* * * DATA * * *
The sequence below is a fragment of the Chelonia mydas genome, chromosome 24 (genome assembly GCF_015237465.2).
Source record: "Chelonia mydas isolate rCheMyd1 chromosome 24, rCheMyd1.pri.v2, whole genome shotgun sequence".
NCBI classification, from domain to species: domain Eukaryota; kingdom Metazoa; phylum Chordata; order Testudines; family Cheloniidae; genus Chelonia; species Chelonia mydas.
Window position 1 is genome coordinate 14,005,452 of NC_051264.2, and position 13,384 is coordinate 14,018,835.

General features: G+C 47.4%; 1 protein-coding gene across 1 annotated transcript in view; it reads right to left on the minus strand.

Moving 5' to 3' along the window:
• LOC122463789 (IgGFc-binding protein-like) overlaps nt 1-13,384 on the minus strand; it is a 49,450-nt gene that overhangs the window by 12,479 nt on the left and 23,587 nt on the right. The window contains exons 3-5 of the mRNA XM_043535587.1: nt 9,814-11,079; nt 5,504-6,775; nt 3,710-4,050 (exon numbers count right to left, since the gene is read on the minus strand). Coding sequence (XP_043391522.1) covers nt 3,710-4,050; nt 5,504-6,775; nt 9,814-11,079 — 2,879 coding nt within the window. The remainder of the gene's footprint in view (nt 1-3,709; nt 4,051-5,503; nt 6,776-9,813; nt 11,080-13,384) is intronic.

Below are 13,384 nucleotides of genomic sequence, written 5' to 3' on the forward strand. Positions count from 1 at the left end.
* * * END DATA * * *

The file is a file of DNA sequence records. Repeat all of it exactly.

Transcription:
The sequence below is a fragment of the Chelonia mydas genome, chromosome 24 (genome assembly GCF_015237465.2).
Source record: "Chelonia mydas isolate rCheMyd1 chromosome 24, rCheMyd1.pri.v2, whole genome shotgun sequence".
NCBI classification, from domain to species: domain Eukaryota; kingdom Metazoa; phylum Chordata; order Testudines; family Cheloniidae; genus Chelonia; species Chelonia mydas.
Window position 1 is genome coordinate 14,005,452 of NC_051264.2, and position 13,384 is coordinate 14,018,835.

General features: G+C 47.4%; 1 protein-coding gene across 1 annotated transcript in view; it reads right to left on the minus strand.

Moving 5' to 3' along the window:
• LOC122463789 (IgGFc-binding protein-like) overlaps nt 1-13,384 on the minus strand; it is a 49,450-nt gene that overhangs the window by 12,479 nt on the left and 23,587 nt on the right. The window contains exons 3-5 of the mRNA XM_043535587.1: nt 9,814-11,079; nt 5,504-6,775; nt 3,710-4,050 (exon numbers count right to left, since the gene is read on the minus strand). Coding sequence (XP_043391522.1) covers nt 3,710-4,050; nt 5,504-6,775; nt 9,814-11,079 — 2,879 coding nt within the window. The remainder of the gene's footprint in view (nt 1-3,709; nt 4,051-5,503; nt 6,776-9,813; nt 11,080-13,384) is intronic.

Below are 13,384 nucleotides of genomic sequence, written 5' to 3' on the forward strand. Positions count from 1 at the left end.